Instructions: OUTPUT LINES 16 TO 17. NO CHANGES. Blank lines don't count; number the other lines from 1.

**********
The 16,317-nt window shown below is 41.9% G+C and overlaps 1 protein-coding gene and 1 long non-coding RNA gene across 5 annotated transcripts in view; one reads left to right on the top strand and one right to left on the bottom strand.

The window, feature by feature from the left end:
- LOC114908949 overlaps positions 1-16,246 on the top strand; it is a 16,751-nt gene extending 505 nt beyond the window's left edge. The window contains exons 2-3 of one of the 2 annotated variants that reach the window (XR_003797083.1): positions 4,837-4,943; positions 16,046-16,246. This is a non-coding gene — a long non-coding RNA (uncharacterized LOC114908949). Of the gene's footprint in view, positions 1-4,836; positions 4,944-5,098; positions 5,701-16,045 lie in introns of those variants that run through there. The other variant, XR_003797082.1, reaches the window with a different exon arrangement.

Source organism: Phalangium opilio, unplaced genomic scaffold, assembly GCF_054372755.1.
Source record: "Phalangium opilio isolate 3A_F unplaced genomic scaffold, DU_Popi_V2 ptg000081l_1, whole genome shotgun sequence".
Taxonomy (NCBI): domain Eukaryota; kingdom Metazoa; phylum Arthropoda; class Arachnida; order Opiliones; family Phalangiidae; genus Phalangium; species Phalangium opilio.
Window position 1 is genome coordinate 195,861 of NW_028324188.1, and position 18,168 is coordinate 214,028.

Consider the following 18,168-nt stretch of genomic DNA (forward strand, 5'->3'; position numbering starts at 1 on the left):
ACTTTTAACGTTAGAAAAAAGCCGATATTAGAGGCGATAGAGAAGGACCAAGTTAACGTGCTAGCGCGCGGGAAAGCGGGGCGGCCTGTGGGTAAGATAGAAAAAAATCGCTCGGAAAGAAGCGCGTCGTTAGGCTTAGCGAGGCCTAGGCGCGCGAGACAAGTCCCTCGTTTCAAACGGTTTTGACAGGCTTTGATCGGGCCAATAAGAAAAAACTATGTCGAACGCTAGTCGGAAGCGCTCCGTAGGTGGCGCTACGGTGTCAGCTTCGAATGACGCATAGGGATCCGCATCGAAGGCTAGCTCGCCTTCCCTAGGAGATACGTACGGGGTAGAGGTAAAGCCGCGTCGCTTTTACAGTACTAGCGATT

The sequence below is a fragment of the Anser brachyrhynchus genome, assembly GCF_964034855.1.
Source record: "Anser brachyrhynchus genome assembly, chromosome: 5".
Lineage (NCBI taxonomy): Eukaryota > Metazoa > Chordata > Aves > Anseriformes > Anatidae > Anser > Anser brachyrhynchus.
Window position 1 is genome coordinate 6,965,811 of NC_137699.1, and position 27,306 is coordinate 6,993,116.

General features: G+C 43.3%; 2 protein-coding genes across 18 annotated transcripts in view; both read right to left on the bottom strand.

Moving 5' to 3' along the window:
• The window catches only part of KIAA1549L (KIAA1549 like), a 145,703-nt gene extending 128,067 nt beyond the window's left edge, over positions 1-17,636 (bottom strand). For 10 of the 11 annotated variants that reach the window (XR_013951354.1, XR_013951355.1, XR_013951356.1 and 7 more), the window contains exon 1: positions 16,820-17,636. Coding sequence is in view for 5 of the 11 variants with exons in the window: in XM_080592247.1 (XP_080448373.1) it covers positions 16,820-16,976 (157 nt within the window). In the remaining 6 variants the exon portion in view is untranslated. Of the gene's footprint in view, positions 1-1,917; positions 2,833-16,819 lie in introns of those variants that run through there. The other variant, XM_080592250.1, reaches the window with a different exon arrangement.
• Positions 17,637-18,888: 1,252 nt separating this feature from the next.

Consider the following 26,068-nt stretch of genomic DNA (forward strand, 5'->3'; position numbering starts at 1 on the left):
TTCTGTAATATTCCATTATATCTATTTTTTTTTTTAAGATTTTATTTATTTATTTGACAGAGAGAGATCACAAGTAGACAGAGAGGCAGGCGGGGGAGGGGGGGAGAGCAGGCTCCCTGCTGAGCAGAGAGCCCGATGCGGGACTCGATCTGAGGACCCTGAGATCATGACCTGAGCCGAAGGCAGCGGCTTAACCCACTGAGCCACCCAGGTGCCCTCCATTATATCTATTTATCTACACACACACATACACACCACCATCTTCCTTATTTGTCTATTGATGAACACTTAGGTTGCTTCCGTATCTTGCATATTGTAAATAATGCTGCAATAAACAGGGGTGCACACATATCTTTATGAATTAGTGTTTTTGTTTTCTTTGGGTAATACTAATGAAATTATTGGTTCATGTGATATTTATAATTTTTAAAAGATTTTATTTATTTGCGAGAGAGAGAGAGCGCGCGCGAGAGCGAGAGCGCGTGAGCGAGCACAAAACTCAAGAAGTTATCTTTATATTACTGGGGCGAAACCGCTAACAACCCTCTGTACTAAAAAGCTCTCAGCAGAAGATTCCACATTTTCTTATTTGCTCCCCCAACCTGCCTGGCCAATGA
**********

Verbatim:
• The window catches only part of KIAA1549L (KIAA1549 like), a 145,703-nt gene extending 128,067 nt beyond the window's left edge, over positions 1-17,636 (bottom strand). For 10 of the 11 annotated variants that reach the window (XR_013951354.1, XR_013951355.1, XR_013951356.1 and 7 more), the window contains exon 1: positions 16,820-17,636. Coding sequence is in view for 5 of the 11 variants with exons in the window: in XM_080592247.1 (XP_080448373.1) it covers positions 16,820-16,976 (157 nt within the window). In the remaining 6 variants the exon portion in view is untranslated. Of the gene's footprint in view, positions 1-1,917; positions 2,833-16,819 lie in introns of those variants that run through there. The other variant, XM_080592250.1, reaches the window with a different exon arrangement.
• Positions 17,637-18,888: 1,252 nt separating this feature from the next.